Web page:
Ethical Issues in Post-Disaster Clinical Interventions and Research: A Developing World Perspective. Key Findings from a Drafting and Consensus Generation Meeting of the Working Group on Disaster Research and Ethics (WGDRE) 2007

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Ethical Issues in Post-Disaster Clinical Interventions and Research: A Developing World Perspective. Key Findings from a Drafting and Consensus Generation Meeting of the Working Group on Disaster Research and Ethics (WGDRE) 2007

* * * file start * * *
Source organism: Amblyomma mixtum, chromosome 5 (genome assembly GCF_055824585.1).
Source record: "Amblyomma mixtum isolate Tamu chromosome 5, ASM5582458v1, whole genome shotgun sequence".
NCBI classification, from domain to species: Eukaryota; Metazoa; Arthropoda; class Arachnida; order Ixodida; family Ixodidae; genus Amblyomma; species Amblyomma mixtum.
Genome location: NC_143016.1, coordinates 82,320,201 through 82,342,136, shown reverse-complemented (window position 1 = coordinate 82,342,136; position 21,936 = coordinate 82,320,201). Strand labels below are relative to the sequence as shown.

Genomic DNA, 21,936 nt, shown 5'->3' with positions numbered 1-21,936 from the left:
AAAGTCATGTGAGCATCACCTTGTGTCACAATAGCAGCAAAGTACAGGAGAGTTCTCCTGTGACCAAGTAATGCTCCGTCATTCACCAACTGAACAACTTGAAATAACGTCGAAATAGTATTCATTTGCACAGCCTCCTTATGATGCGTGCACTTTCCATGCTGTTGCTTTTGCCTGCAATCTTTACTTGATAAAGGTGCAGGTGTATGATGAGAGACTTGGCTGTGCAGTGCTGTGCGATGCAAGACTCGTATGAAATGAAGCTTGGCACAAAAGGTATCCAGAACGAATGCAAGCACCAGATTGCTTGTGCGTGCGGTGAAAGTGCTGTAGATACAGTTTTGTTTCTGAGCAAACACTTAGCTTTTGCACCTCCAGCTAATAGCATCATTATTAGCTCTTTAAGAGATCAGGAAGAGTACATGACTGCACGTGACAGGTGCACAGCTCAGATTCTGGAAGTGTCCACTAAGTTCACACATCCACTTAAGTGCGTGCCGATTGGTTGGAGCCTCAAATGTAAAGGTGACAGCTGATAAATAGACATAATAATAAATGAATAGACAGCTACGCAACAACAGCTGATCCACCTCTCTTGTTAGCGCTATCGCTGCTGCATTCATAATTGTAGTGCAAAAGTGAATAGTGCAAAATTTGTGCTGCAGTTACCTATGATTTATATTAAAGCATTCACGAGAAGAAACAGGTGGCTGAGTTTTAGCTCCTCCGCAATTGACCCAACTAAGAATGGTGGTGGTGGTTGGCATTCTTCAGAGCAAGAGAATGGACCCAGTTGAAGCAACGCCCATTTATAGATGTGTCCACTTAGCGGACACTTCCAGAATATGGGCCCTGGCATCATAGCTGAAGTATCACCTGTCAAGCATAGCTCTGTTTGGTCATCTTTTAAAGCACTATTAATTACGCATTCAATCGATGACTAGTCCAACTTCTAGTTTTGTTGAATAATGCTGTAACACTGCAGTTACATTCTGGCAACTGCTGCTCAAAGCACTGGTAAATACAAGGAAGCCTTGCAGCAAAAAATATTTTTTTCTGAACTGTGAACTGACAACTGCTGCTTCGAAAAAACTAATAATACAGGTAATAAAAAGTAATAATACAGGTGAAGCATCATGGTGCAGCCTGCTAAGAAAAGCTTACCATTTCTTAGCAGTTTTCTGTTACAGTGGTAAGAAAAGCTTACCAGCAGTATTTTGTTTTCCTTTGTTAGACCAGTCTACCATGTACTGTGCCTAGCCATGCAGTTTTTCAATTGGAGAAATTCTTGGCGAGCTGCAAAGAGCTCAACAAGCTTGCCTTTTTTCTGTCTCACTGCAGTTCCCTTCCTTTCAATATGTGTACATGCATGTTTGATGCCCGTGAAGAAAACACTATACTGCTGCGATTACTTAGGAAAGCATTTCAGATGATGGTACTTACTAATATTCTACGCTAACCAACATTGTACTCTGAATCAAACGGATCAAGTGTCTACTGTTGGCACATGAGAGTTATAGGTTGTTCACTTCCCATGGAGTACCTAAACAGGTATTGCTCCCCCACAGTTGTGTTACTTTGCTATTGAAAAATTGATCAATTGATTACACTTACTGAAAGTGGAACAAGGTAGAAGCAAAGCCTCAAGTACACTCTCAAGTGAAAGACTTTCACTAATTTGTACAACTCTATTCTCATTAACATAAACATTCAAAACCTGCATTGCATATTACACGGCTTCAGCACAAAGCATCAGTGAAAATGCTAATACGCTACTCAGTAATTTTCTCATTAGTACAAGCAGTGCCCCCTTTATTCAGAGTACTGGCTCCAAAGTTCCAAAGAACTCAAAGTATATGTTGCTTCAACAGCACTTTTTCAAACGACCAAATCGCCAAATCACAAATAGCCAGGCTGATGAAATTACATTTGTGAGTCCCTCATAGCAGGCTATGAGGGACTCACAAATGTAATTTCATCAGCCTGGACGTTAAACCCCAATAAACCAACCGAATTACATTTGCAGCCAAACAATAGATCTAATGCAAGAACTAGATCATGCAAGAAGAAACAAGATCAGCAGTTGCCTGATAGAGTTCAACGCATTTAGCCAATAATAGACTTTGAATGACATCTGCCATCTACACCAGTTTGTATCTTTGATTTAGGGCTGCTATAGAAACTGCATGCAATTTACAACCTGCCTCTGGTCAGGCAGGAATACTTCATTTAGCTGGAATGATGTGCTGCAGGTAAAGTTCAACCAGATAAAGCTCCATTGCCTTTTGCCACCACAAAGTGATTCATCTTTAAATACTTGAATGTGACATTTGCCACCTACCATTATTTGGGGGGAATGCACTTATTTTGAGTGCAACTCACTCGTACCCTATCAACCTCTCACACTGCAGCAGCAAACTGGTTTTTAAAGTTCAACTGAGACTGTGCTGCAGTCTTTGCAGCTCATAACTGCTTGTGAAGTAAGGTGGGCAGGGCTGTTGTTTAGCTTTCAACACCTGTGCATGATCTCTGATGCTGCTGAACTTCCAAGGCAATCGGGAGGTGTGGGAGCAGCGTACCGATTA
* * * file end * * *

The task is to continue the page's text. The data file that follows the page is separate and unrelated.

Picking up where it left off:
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  Asian Bioethics Review  June 2010 Volume 2, Issue 2 124 Ethical Issues in Post-Disaster Clinical Interventions and Research:A Developing World Perspective.Key Findings from a Drafting and Consensus Generation Meeting of the Working Group on Disaster Research and Ethics (WGDRE) 2007  ATHULA SUMATHIPALA, AAMIR JAFAREY, LEONARDO D. DE CASTRO, AASIM AHMAD, DARRYL MARCER, SANDYA SRINIVASAN, NANDINI KUMAR, SISIRA SIRIBADDANA, SLEMAN SUTARYO, ANANT BHAN, DANANJAYA  WAIDYARATNE, SRIYAKANTHI BENERAGAMA, CHANDRANI JAYASEKERA, SARATH EDIRISINGHA,  AND CHESMAL SIRIWARDHANA Abstract Disasters, natural or man-made, can occur virtually anytime and anywhere in the world. Tey bring mass destruction and loss of human lives. Te effects of a disaster can be amplified many times in resource  poor settings, especially in developing countries. In a post-disaster period, many clinical interventions and a lot of research takes place which focuses on the disaster-affected populations. ARTICLES : REPORT   124–142 Asian Bioethics Review  June 2010 Volume 2, Issue 2  125  Ethical Issues in Post-Disaster Clinical Interventions and Researc Athula Sumathipala et al. While many of these interventions and research are conducted in the hour of need, some, unfortunately, are opportunistic. While many of these activities happen in accordance with internationally accepted ethical and other regulations, many of them violate ethical norms, and disaster-affected populations end up being exploited. Also, many ethical regulations are culturally inappropriate for the setting where research is taking place. In the aftermath of the 2004 tsunami, a group of Sri Lankan and international academics and researchers observed these irregularities and  formed a group to counter the exploitation of vulnerable populations, especially in developing countries. Te Working Group on Disaster Research and Ethics (WGDRE) was formed in 2007 and has produced a set of ethical guidelines applicable to post-disaster research focusing on the developing world perspective. Introduction On 26 December 2004, an earthquake with a magnitude of 9.3 occurred re-sulting in the catastrophic tsunami which affected 12 countries. The human impact of the tsunami was enormous in terms of families affected, displaced or dead. Indonesia, Sri Lanka, India and Thailand were the most affected countries. Several authors of this paper, as members of Institute for Research and Development (IRD), were involved in relief and psychosocial work in the immediate aftermath of the tsunami. They had firsthand experiences of a post-disaster provision of care to a vulnerable population, and of how provision of care and clinical interventions are affected in a developing country setting. In the long-term post-disaster period, they experienced the influx of foreign academics and researchers intent on conducting various researches on these tsunami-affected populations, and saw how beneficial and detrimental these research activities can be on the said populations. Many of these researchers  were from the developed world and their research agendas and interventions  were based on a western perspective which acted negatively on the local vul-nerable populations. All these experiences led them to recognise the need for a sound ethical framework for post-disaster clinical interventions and research  with a developing world perspective. This recognition in turn led to the forma-tion of the Working Group on Disaster Research Ethics (WGDRE) in 2007  with the collaboration of academics and researchers from South Asian and Southeast Asian developing countries.  Asian Bioethics Review  June 2010 Volume 2, Issue 2 126 Background and Significance Disasters  According to EM-DAT Emergency Disasters Data Base (WHO), there were 16,000 major disasters and over 500,000 deaths over the last hundred years. In 2006, 44% of disasters happened in Asia. Large scale disasters such as the 2004 tsunami in the Indian Ocean, 2005 earthquake in Pakistan,   floods in India, 2008 landslide in the Philippines, 2008 earthquake in China and typhoon in Myanmar, the 9/11 terrorist attacks and Hurricane Katrina in the US, and the 07/07 tube bombing in London, have brought about many novel challenges related to human rights, ethical issues and social policies. During disasters, government policies (or their absence) and the influx and activities of a wide variety of non-governmental organisations affect mobilisation of res-ponse to and provision of care to those affected. Disasters in the Context of Existing Global Divide  The global divide and disparities already existing within societies become wider during disasters, especially in the developing countries, as well as in under-developed regions of developed countries. 1 Furthermore, disasters by their very nature may result in vulnerability of individuals and of social groups; especially children, women, impoverished communities and individuals (some with long-term disability), whether they live in the developed or developing world. 2 Human right abuses, conflict and emergencies have been shown to be asso-ciated with poor mental health outcomes, physical and social conditions; 3 all of these three can occur post-disaster. Human Subject Research Following Disasters Disasters cause destruction, death, disease/disorders, displacement, disappear-ance, and disarray, all of which have implications for mental health, public health, ethical/human rights and social policies. 4 There is a growing collection of empirical evidence about best practices in responding to post-disaster health needs; however this needs to be buttressed through more field research. Hence, research pertaining to human subjects is crucial in the disaster context. 5 Such research can range from clinical trials involving medical interventions to social science research involving focus group discussions. 6 Existing Global Divide in the Context of Research Ethics Less than 10% of the world’s research resources are earmarked for 90% of the health problems while 93% of the world’s burden of preventable mortality  127  Ethical Issues in Post-Disaster Clinical Interventions and Researc Athula Sumathipala et al. occurs in developing countries. 7 Only 6% of psychiatric and 7% of medical articles in leading international journals srcinated from 90% of the global population. 8 Little empirical research is available on the ethics of research in middle and lower income countries, and the extent and nature of ethical problems on human subject protection in research. 9 Existing Evidence Base and Gaps The divide in global research and publications highlighted above is the same if not worse in relation to disaster research. Gaps in existing knowledge are highly likely, as research related to disasters and the ethical issues has not been systematically mapped. The evidence base of mental health interventions for people exposed to con-flict and disasters is weak, especially for psychological interventions conducted in the midst of emergencies. 10 Potential Ethical Dilemmas Given the sudden nature of the disasters and the general breakdown of services and systems, research may be carried out without proper scientific rigour or ethical considerations. Several examples can be shown to support this. A case study was published by IRD on how a Japanese research team tried to take biological samples out of Sri Lanka in a study to test stress biomarkers  without any ethical approval. In another example, a research testing cognitive ability was conducted on tsunami survivors also without any ethical approval. The list of such incidences are long and it is important to point out that on the other end, numerous important research projects were and are still being carried out with proper ethical approval and standards. This proves the double side of the coin where research and interventions can be carried out ethically and unethically. If post-disaster research is important and can be done ethically, why would unethical research take place? This may be unintentional due to a lack of awareness of ethical issues, or intentional due to conflict of interests, deliberate exploitation of vulnerable survivors or a lack of respect for survivors. 11 Disaster response should be integrated, appropriate and evidence-based. Research needs to be contextual, and culturally and regionally appropriate. However, exploitation and abuse of vulnerable survivors should be prevented. 12 It may be unethical not to conduct research in such situations, since ethical research that takes into account the needs and priorities of affected communi-ties can contribute to mitigating the effects of future disasters.  Asian Bioethics Review  June 2010 Volume 2, Issue 2 128   Therefore, in addition to the accepted national and international guidelines for conduct of research, particular attention should be paid to enhanced ethical standards when conducting research in disaster-affected situations. These include the potential for harm resulting from the research process, and potential for exploitation of research participants and the affected community. 13 However they offer little technical guidance. 14 More stringent policies and guidelines have to be followed to prevent un-ethical data collection and exploitation of the disaster survivors, 15 giving due attention to issues such as: (i) what types of research; (ii) how soon; (iii) if based on local needs and priorities; and (iv) complexities when combined with aid and clinical care. During the post-tsunami period, as stated in the introductory part of this paper, a need arose for a concentrated campaign to counter the detrimental effects of interventions and research conducted on the vulnerable tsunami af-fected populations. A campaign titled “Prevent Re-traumatisation of the Traumatised” was launched with local, regional and international works, along with an invited editorial in he Lancet   on tsunami research and ethics. 16 This initiative was developed in collaboration with regional and international professionals with similar interests (Appendix 1). Why This Initiative and Another Set of Guidelines Important but limited work has been done in this area.  Journal of raumatic Stress   published a    special section in 2004 on the ethics of disaster research, based on a meeting organised by The New York Academy of Medicine and the US National Institute of Mental Health. 17 It identified four areas of critical importance for the development, evaluation, and conduct of research protocols after a disaster: (a) decision-making capacity of potential participants: (b) vul-nerability: (c) risks and benefits of participation: and (d) informed consent. 18 The attendees were professionals from diverse backgrounds and family members from victims of the Oklahoma and World Trade Center attacks. They agreed that research after a disaster is important and can be done ethically, and highlighted that the survivors are not necessarily vulnerable. This notion of disaster survivors not being always vulnerable is not always shared by ethicists from the developing world. In complex disasters such as the 2004 tsunami and earthquake in Pakistan, all existing infrastructure collapsed unlike in circumscribed disasters such as the Oklahoma bombings and World Trade Center attacks. Survivors in the Asian disasters willingly participated in multiple needs assessments and research pos-sibly in the hope of benefitting from participation. 19